Ukraine v England: A Watershed Moment for Broadcast Media?

Detail of air inlet on SR-71 61-7962, American Air Museum, Imperial War Museum, Duxford - May 2009

They say there's no real water-cooler moments any more: that the days when communities or nations were brought together by must-see TV have gone. Yet news that live coverage of England's World Cup qualifiying match in Kiev is to be available only to pay-per-view subscribers to an internet feed looks could to be one of those rare instances in which disparate tribes find their allegiances converging. New and old media boosters alike will surely be looking at this state of affairs with their own brand of apoplectic derision - united in their condemnation of a deal that seems to work for anyone but the viewer.

On the one hand, the news that Kentaro will stream Ukraine v England online does seem to be a forward-looking move. And while, yes, there are vast swathes of the population who might want to watch who won't be able to, either because they don't have broadband or they don't own a computer, many of these arguments also apply to the migration of live sport to pay TV. That's a battle that has been lost, the business interests of those controlling football and the media corporations with pockets deep enough to come to an agreement with them converging to the detriment of the supporters, who have long ago realised that their convenience is the last thing considered in the equation, even while the amounts of money they're being asked to pay to attend games or watch on TV continues to rise. That a craven government acquiesced to pressure from media companies and money-hungry/vision-deficient sports administrators, and tore up the list of "crown jewel" events guaranteed a place on free-to-air TV, came as no surprise, even though it still felt like a betrayal. Even the denuded list as it presently stands is still too big, according to the usual suspects

The big difference here is that those who can't afford a Sky subscription and don't have access to a broadband connection won't be able to head to the pub to watch on the big screen: and this is where those who would see the internet broadcast as a step forward are likely to part company with the concept. By erecting a steep paywall around the match - £4.99 if purchased a few days in advance, rising to £10.99 for a last-minute decision - Kentaro and the Football Federation of Ukraine (who own the broadcast rights to their home internationals) have placed a finite limit on the number of people who will be able to watch. It's an object lesson in creating and selling scarcity - something the leading theorists of the new media economy consider stone-age thinking.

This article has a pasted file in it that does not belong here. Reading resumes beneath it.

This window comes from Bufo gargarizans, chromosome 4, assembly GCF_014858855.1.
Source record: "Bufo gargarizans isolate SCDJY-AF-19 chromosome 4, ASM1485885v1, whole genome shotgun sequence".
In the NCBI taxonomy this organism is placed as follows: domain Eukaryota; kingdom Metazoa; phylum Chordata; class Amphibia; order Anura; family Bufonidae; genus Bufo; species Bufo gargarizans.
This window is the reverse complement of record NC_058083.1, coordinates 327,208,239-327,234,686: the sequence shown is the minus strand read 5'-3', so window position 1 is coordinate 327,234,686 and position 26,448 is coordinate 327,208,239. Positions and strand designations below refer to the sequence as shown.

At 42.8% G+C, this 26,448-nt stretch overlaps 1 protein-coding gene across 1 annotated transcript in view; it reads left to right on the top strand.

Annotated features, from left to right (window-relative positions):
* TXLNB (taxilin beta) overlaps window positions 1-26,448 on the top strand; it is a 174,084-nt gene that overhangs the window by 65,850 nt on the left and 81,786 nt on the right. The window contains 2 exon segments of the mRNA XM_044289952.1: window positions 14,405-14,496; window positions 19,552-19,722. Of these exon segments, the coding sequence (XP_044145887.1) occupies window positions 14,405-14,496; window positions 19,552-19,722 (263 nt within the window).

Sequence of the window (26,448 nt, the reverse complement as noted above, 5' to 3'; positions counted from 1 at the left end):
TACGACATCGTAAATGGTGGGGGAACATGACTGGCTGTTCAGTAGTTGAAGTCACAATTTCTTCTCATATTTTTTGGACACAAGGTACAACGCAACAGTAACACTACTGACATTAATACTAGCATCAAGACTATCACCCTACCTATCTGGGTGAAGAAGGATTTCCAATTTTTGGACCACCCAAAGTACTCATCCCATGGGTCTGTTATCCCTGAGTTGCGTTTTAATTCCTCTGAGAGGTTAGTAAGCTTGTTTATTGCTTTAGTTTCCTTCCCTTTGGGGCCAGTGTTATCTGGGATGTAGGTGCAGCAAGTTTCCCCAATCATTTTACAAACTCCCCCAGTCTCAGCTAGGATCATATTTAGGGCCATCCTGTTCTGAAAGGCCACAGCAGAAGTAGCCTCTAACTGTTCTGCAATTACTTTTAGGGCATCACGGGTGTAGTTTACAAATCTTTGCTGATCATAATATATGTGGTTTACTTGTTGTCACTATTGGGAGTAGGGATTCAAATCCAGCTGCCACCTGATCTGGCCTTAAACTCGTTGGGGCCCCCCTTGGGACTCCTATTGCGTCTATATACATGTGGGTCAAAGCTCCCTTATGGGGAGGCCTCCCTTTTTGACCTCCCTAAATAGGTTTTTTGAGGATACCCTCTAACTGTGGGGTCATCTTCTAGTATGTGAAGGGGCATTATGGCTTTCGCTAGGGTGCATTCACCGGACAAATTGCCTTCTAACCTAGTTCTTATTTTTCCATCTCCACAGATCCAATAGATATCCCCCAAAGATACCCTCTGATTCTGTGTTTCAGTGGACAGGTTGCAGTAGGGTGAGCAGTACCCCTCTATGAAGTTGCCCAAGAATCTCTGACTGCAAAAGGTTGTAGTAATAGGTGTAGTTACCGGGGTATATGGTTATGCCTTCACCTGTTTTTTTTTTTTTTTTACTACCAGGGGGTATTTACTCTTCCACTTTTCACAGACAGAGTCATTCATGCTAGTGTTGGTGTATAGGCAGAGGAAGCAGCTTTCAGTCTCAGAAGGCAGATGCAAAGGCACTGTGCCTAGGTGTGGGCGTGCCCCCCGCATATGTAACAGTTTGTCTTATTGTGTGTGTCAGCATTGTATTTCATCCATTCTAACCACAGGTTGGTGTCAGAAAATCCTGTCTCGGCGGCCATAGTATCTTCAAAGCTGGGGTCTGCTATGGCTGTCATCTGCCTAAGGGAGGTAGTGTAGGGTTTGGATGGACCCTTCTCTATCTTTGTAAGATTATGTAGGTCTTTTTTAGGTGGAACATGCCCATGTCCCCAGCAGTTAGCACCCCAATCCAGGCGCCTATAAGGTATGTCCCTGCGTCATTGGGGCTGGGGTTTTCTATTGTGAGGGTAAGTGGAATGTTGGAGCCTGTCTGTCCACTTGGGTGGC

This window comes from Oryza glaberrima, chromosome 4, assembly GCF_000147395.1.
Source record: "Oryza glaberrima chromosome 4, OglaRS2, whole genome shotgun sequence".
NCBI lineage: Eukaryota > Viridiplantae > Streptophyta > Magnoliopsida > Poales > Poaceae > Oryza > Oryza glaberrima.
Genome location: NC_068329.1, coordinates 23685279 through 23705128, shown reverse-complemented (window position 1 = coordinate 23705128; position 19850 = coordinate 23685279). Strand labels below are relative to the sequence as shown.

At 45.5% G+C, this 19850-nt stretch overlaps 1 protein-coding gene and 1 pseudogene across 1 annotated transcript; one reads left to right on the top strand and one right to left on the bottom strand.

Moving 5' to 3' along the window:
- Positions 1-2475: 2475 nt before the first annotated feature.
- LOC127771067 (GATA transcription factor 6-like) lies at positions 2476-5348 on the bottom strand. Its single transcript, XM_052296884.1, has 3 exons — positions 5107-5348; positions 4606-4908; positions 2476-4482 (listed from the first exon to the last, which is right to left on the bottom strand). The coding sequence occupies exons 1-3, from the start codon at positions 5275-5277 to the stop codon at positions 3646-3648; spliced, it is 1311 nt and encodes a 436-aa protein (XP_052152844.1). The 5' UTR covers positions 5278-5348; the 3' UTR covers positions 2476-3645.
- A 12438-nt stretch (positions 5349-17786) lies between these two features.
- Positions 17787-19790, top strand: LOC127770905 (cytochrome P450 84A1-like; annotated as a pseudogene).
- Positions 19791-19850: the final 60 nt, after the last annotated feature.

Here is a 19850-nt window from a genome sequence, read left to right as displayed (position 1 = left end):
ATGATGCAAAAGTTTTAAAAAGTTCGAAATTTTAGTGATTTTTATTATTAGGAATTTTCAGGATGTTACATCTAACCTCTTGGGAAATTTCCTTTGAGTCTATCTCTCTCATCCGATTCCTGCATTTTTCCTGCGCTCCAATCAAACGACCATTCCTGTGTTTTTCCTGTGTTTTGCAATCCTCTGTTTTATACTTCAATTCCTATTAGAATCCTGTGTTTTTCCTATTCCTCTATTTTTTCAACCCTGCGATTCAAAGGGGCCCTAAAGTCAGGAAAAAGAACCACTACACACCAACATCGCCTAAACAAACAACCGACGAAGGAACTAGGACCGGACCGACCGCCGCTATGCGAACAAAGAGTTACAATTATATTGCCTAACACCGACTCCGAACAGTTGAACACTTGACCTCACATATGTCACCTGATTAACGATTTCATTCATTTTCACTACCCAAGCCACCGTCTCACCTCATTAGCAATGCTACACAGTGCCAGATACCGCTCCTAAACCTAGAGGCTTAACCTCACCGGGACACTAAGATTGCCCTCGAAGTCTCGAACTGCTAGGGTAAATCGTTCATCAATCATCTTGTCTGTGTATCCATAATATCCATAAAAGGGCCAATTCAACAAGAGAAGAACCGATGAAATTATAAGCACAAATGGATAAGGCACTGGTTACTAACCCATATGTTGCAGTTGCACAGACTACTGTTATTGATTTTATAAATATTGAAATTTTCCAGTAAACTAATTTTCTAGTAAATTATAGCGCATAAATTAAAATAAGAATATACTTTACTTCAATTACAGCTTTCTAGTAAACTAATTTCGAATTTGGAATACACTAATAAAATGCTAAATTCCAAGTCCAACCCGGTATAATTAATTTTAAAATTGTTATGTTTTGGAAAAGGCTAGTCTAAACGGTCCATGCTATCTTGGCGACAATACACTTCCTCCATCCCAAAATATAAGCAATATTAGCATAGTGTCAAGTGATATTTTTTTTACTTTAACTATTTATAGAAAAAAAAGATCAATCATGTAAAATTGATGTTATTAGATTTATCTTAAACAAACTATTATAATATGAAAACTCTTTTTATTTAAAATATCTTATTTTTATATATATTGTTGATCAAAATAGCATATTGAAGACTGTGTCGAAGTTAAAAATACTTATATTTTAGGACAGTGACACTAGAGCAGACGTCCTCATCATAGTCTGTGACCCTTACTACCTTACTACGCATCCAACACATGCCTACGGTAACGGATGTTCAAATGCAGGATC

There are other objections, too: not least that the number of connections Kentaro feel able to supply will be capped at one million. While this is obviously a huge help to their business - they're turning this from a pay-per-view TV event into, effectively, a ticketed one, with a finite supply of tickets, doubtless aiming to engender a sense of urgency in potential customers ("we'd best buy it now before it sells out") - those who expect to see events of this type migrating from broadcast platforms will surely be disheartened to see Kentaro setting the bar so low. The potential demand for coverage like this doesn't get smaller just because the media marketplace is fractured and diffuse, so either this cap on viewers is just a marketing device, or it's strong and clear evidence that a highly experienced player in the new field of online football broadcasting (Kentaro have rights to around 90 per cent of Copa America matches) isn't really ready to compete on the delivery end with conventional broadcast media. Chances are, too, that there'll be plenty of people considering the idea, who will think about their experiences of watching even short video clips on YouTube or Vimeo, and thinking that ten quid's a bit steep for 90 minutes of what will be, for the majority who've never watched a Kentaro feed before, images of unproven quality. Even if the technology is ready, the PR groundwork hasn't been done to convince anyone that it is.

Looking at it from this angle, Kentaro don't appear to be in this for the long haul - either that or they're not ready to show us that they are. If they were, they'd have been confident to roll out a much larger number of connections, and they'd have marketed the match by giving it free to the first 250,000 to sign up. That would have helped generate some positive press, implied they have faith in their own ability to deliver a watchable, functional service, and - more important, surely? - made it easier to sell premium services to the UK football-viewing market in future. Instead, they've made the mistake football clubs have been making for more than a decade: they're convinced there'll be enough people who will pay anything to watch a football match - in this case, a football match which really doesn't matter that much - that they don't have to work to earn those people's business. The world is changing, and companies that think like that are playing no-win games with their futures. 


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